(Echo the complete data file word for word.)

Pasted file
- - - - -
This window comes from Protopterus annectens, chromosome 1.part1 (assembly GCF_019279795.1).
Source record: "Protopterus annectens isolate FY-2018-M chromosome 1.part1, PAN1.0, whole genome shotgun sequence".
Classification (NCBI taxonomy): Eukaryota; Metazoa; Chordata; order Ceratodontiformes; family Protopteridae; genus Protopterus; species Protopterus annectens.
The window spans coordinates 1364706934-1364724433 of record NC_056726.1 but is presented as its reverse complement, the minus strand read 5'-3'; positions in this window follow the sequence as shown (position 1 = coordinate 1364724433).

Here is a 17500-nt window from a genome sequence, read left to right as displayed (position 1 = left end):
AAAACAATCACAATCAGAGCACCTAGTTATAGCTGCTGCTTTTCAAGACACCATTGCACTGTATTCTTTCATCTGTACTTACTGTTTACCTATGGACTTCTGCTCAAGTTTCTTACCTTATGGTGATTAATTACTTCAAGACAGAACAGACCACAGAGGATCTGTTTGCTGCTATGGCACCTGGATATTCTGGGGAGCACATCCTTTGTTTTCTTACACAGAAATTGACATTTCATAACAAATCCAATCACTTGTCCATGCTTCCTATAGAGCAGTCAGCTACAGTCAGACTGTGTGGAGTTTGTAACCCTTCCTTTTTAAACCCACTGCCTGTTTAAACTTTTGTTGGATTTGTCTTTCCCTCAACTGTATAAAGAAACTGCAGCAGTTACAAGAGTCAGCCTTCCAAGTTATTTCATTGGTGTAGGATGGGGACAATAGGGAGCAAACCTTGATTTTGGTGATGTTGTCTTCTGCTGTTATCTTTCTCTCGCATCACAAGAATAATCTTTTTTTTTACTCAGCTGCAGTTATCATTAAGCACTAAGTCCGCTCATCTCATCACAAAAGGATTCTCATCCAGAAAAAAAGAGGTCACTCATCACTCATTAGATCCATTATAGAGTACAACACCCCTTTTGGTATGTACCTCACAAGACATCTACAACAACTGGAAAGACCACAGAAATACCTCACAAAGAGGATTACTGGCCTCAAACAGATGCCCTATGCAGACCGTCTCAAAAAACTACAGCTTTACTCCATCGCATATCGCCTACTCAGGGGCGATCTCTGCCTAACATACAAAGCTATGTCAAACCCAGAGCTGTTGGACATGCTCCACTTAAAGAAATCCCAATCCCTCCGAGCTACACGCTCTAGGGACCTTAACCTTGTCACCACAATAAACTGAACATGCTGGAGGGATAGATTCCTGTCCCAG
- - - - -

This window comes from Protopterus annectens, chromosome 1.part1 (assembly GCF_019279795.1).
Source record: "Protopterus annectens isolate FY-2018-M chromosome 1.part1, PAN1.0, whole genome shotgun sequence".
Classification (NCBI taxonomy): Eukaryota; Metazoa; Chordata; order Ceratodontiformes; family Protopteridae; genus Protopterus; species Protopterus annectens.
The window spans coordinates 1364706934-1364724433 of record NC_056726.1 but is presented as its reverse complement, the minus strand read 5'-3'; positions in this window follow the sequence as shown (position 1 = coordinate 1364724433).

Here is a 17500-nt window from a genome sequence, read left to right as displayed (position 1 = left end):
AAAACAATCACAATCAGAGCACCTAGTTATAGCTGCTGCTTTTCAAGACACCATTGCACTGTATTCTTTCATCTGTACTTACTGTTTACCTATGGACTTCTGCTCAAGTTTCTTACCTTATGGTGATTAATTACTTCAAGACAGAACAGACCACAGAGGATCTGTTTGCTGCTATGGCACCTGGATATTCTGGGGAGCACATCCTTTGTTTTCTTACACAGAAATTGACATTTCATAACAAATCCAATCACTTGTCCATGCTTCCTATAGAGCAGTCAGCTACAGTCAGACTGTGTGGAGTTTGTAACCCTTCCTTTTTAAACCCACTGCCTGTTTAAACTTTTGTTGGATTTGTCTTTCCCTCAACTGTATAAAGAAACTGCAGCAGTTACAAGAGTCAGCCTTCCAAGTTATTTCATTGGTGTAGGATGGGGACAATAGGGAGCAAACCTTGATTTTGGTGATGTTGTCTTCTGCTGTTATCTTTCTCTCGCATCACAAGAATAATCTTTTTTTTTACTCAGCTGCAGTTATCATTAAGCACTAAGTCCGCTCATCTCATCACAAAAGGATTCTCATCCAGAAAAAAAGAGGTCACTCATCACTCATTAGATCCATTATAGAGTACAACACCCCTTTTGGTATGTACCTCACAAGACATCTACAACAACTGGAAAGACCACAGAAATACCTCACAAAGAGGATTACTGGCCTCAAACAGATGCCCTATGCAGACCGTCTCAAAAAACTACAGCTTTACTCCATCGCATATCGCCTACTCAGGGGCGATCTCTGCCTAACATACAAAGCTATGTCAAACCCAGAGCTGTTGGACATGCTCCACTTAAAGAAATCCCAATCCCTCCGAGCTACACGCTCTAGGGACCTTAACCTTGTCACCACAATAAACTGAACATGCTGGAGGGATAGATTCCTGTCCCAG